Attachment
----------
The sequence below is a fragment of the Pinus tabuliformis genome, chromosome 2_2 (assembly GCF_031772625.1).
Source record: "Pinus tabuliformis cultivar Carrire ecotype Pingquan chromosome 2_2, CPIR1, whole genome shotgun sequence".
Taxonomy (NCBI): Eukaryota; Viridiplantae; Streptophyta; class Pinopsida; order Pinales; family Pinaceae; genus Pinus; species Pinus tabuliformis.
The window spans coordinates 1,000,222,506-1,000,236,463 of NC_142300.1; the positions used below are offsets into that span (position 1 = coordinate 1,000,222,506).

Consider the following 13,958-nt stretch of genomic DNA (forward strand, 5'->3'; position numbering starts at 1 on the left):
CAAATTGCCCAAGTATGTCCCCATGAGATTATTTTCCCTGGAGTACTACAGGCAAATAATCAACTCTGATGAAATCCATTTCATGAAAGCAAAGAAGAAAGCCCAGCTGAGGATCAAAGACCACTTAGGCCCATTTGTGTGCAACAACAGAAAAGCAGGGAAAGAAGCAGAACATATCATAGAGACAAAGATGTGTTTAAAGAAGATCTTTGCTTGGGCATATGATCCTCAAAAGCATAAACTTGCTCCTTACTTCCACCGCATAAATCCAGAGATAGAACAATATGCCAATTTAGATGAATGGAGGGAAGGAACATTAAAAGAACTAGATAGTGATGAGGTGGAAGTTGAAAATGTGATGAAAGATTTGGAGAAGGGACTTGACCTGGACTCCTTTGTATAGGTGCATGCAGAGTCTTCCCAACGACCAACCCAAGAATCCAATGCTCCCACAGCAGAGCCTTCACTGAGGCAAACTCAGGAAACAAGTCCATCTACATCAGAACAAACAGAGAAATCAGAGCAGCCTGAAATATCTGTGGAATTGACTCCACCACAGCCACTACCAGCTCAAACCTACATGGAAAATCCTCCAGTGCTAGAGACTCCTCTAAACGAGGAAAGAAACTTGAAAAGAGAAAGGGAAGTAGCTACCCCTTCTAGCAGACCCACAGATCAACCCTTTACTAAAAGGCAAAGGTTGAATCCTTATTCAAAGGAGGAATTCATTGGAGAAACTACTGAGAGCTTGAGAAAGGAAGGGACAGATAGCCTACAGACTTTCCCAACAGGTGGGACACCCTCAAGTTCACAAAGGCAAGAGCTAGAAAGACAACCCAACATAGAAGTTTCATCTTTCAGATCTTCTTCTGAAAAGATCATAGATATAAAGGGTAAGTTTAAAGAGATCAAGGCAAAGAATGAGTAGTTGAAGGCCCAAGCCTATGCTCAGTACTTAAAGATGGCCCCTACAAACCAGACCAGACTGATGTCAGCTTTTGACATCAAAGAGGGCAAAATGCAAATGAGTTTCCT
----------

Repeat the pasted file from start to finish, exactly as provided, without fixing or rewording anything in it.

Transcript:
The sequence below is a fragment of the Pinus tabuliformis genome, chromosome 2_2 (assembly GCF_031772625.1).
Source record: "Pinus tabuliformis cultivar Carrire ecotype Pingquan chromosome 2_2, CPIR1, whole genome shotgun sequence".
Taxonomy (NCBI): Eukaryota; Viridiplantae; Streptophyta; class Pinopsida; order Pinales; family Pinaceae; genus Pinus; species Pinus tabuliformis.
The window spans coordinates 1,000,222,506-1,000,236,463 of NC_142300.1; the positions used below are offsets into that span (position 1 = coordinate 1,000,222,506).

Consider the following 13,958-nt stretch of genomic DNA (forward strand, 5'->3'; position numbering starts at 1 on the left):
CAAATTGCCCAAGTATGTCCCCATGAGATTATTTTCCCTGGAGTACTACAGGCAAATAATCAACTCTGATGAAATCCATTTCATGAAAGCAAAGAAGAAAGCCCAGCTGAGGATCAAAGACCACTTAGGCCCATTTGTGTGCAACAACAGAAAAGCAGGGAAAGAAGCAGAACATATCATAGAGACAAAGATGTGTTTAAAGAAGATCTTTGCTTGGGCATATGATCCTCAAAAGCATAAACTTGCTCCTTACTTCCACCGCATAAATCCAGAGATAGAACAATATGCCAATTTAGATGAATGGAGGGAAGGAACATTAAAAGAACTAGATAGTGATGAGGTGGAAGTTGAAAATGTGATGAAAGATTTGGAGAAGGGACTTGACCTGGACTCCTTTGTATAGGTGCATGCAGAGTCTTCCCAACGACCAACCCAAGAATCCAATGCTCCCACAGCAGAGCCTTCACTGAGGCAAACTCAGGAAACAAGTCCATCTACATCAGAACAAACAGAGAAATCAGAGCAGCCTGAAATATCTGTGGAATTGACTCCACCACAGCCACTACCAGCTCAAACCTACATGGAAAATCCTCCAGTGCTAGAGACTCCTCTAAACGAGGAAAGAAACTTGAAAAGAGAAAGGGAAGTAGCTACCCCTTCTAGCAGACCCACAGATCAACCCTTTACTAAAAGGCAAAGGTTGAATCCTTATTCAAAGGAGGAATTCATTGGAGAAACTACTGAGAGCTTGAGAAAGGAAGGGACAGATAGCCTACAGACTTTCCCAACAGGTGGGACACCCTCAAGTTCACAAAGGCAAGAGCTAGAAAGACAACCCAACATAGAAGTTTCATCTTTCAGATCTTCTTCTGAAAAGATCATAGATATAAAGGGTAAGTTTAAAGAGATCAAGGCAAAGAATGAGTAGTTGAAGGCCCAAGCCTATGCTCAGTACTTAAAGATGGCCCCTACAAACCAGACCAGACTGATGTCAGCTTTTGACATCAAAGAGGGCAAAATGCAAATGAGTTTCCT